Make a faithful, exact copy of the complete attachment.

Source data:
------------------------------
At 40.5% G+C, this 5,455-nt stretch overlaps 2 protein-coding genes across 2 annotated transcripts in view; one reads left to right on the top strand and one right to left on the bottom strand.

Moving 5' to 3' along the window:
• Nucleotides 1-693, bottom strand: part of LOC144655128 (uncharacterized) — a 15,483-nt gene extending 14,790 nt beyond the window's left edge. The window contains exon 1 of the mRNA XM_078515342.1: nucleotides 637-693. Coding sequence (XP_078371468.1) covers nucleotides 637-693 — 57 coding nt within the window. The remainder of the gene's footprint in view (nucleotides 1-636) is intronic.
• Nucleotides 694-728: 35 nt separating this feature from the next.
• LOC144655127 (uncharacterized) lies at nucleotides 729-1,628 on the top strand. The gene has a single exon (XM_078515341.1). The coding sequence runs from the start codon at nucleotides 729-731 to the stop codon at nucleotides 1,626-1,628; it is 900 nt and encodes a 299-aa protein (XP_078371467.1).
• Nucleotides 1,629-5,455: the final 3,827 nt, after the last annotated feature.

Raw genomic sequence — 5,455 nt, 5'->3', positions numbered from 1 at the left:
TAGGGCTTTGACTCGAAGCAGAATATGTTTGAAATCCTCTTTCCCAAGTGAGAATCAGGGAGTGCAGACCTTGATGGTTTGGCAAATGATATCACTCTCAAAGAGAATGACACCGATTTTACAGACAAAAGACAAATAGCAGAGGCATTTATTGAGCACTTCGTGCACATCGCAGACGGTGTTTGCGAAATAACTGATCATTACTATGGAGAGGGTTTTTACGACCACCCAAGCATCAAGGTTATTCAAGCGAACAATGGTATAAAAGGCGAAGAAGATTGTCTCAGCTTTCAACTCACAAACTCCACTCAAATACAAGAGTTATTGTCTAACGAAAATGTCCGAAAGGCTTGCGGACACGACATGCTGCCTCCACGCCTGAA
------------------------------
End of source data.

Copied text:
At 40.5% G+C, this 5,455-nt stretch overlaps 2 protein-coding genes across 2 annotated transcripts in view; one reads left to right on the top strand and one right to left on the bottom strand.

Moving 5' to 3' along the window:
• Nucleotides 1-693, bottom strand: part of LOC144655128 (uncharacterized) — a 15,483-nt gene extending 14,790 nt beyond the window's left edge. The window contains exon 1 of the mRNA XM_078515342.1: nucleotides 637-693. Coding sequence (XP_078371468.1) covers nucleotides 637-693 — 57 coding nt within the window. The remainder of the gene's footprint in view (nucleotides 1-636) is intronic.
• Nucleotides 694-728: 35 nt separating this feature from the next.
• LOC144655127 (uncharacterized) lies at nucleotides 729-1,628 on the top strand. The gene has a single exon (XM_078515341.1). The coding sequence runs from the start codon at nucleotides 729-731 to the stop codon at nucleotides 1,626-1,628; it is 900 nt and encodes a 299-aa protein (XP_078371467.1).
• Nucleotides 1,629-5,455: the final 3,827 nt, after the last annotated feature.

Raw genomic sequence — 5,455 nt, 5'->3', positions numbered from 1 at the left:
TAGGGCTTTGACTCGAAGCAGAATATGTTTGAAATCCTCTTTCCCAAGTGAGAATCAGGGAGTGCAGACCTTGATGGTTTGGCAAATGATATCACTCTCAAAGAGAATGACACCGATTTTACAGACAAAAGACAAATAGCAGAGGCATTTATTGAGCACTTCGTGCACATCGCAGACGGTGTTTGCGAAATAACTGATCATTACTATGGAGAGGGTTTTTACGACCACCCAAGCATCAAGGTTATTCAAGCGAACAATGGTATAAAAGGCGAAGAAGATTGTCTCAGCTTTCAACTCACAAACTCCACTCAAATACAAGAGTTATTGTCTAACGAAAATGTCCGAAAGGCTTGCGGACACGACATGCTGCCTCCACGCCTGAA